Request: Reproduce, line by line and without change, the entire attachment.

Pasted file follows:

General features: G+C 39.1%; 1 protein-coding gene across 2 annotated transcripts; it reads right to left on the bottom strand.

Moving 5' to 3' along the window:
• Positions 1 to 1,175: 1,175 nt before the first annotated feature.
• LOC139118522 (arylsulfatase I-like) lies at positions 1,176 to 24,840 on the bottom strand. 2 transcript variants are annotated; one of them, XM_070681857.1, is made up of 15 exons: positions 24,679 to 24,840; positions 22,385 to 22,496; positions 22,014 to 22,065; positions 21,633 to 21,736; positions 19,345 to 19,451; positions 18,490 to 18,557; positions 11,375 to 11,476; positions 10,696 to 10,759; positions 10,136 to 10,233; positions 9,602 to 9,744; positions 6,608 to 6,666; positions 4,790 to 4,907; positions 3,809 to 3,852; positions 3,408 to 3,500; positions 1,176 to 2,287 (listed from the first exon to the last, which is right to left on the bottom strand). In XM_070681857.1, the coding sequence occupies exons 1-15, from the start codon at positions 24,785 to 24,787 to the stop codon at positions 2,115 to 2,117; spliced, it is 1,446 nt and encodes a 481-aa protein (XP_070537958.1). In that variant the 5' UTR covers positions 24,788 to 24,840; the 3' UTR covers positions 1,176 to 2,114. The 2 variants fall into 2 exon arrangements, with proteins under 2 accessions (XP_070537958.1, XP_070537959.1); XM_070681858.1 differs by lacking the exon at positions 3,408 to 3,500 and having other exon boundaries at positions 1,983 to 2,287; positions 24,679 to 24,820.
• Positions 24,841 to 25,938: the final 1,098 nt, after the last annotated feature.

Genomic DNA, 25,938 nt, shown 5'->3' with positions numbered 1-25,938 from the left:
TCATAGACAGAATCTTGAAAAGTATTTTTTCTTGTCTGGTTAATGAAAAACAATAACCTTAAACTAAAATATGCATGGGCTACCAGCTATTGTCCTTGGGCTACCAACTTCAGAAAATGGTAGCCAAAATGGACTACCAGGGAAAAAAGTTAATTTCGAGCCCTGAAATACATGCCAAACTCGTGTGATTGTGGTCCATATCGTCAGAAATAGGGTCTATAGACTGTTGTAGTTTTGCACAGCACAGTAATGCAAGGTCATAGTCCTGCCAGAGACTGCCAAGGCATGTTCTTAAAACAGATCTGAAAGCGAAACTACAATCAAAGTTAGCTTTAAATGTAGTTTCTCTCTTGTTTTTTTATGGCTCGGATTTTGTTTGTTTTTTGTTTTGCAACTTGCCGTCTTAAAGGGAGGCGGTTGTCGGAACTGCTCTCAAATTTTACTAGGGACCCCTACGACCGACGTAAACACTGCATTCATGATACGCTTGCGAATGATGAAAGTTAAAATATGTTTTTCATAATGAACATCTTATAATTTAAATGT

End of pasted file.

General features: G+C 39.1%; 1 protein-coding gene across 2 annotated transcripts; it reads right to left on the bottom strand.

Moving 5' to 3' along the window:
• Positions 1 to 1,175: 1,175 nt before the first annotated feature.
• LOC139118522 (arylsulfatase I-like) lies at positions 1,176 to 24,840 on the bottom strand. 2 transcript variants are annotated; one of them, XM_070681857.1, is made up of 15 exons: positions 24,679 to 24,840; positions 22,385 to 22,496; positions 22,014 to 22,065; positions 21,633 to 21,736; positions 19,345 to 19,451; positions 18,490 to 18,557; positions 11,375 to 11,476; positions 10,696 to 10,759; positions 10,136 to 10,233; positions 9,602 to 9,744; positions 6,608 to 6,666; positions 4,790 to 4,907; positions 3,809 to 3,852; positions 3,408 to 3,500; positions 1,176 to 2,287 (listed from the first exon to the last, which is right to left on the bottom strand). In XM_070681857.1, the coding sequence occupies exons 1-15, from the start codon at positions 24,785 to 24,787 to the stop codon at positions 2,115 to 2,117; spliced, it is 1,446 nt and encodes a 481-aa protein (XP_070537958.1). In that variant the 5' UTR covers positions 24,788 to 24,840; the 3' UTR covers positions 1,176 to 2,114. The 2 variants fall into 2 exon arrangements, with proteins under 2 accessions (XP_070537958.1, XP_070537959.1); XM_070681858.1 differs by lacking the exon at positions 3,408 to 3,500 and having other exon boundaries at positions 1,983 to 2,287; positions 24,679 to 24,820.
• Positions 24,841 to 25,938: the final 1,098 nt, after the last annotated feature.

Genomic DNA, 25,938 nt, shown 5'->3' with positions numbered 1-25,938 from the left:
TCATAGACAGAATCTTGAAAAGTATTTTTTCTTGTCTGGTTAATGAAAAACAATAACCTTAAACTAAAATATGCATGGGCTACCAGCTATTGTCCTTGGGCTACCAACTTCAGAAAATGGTAGCCAAAATGGACTACCAGGGAAAAAAGTTAATTTCGAGCCCTGAAATACATGCCAAACTCGTGTGATTGTGGTCCATATCGTCAGAAATAGGGTCTATAGACTGTTGTAGTTTTGCACAGCACAGTAATGCAAGGTCATAGTCCTGCCAGAGACTGCCAAGGCATGTTCTTAAAACAGATCTGAAAGCGAAACTACAATCAAAGTTAGCTTTAAATGTAGTTTCTCTCTTGTTTTTTTATGGCTCGGATTTTGTTTGTTTTTTGTTTTGCAACTTGCCGTCTTAAAGGGAGGCGGTTGTCGGAACTGCTCTCAAATTTTACTAGGGACCCCTACGACCGACGTAAACACTGCATTCATGATACGCTTGCGAATGATGAAAGTTAAAATATGTTTTTCATAATGAACATCTTATAATTTAAATGT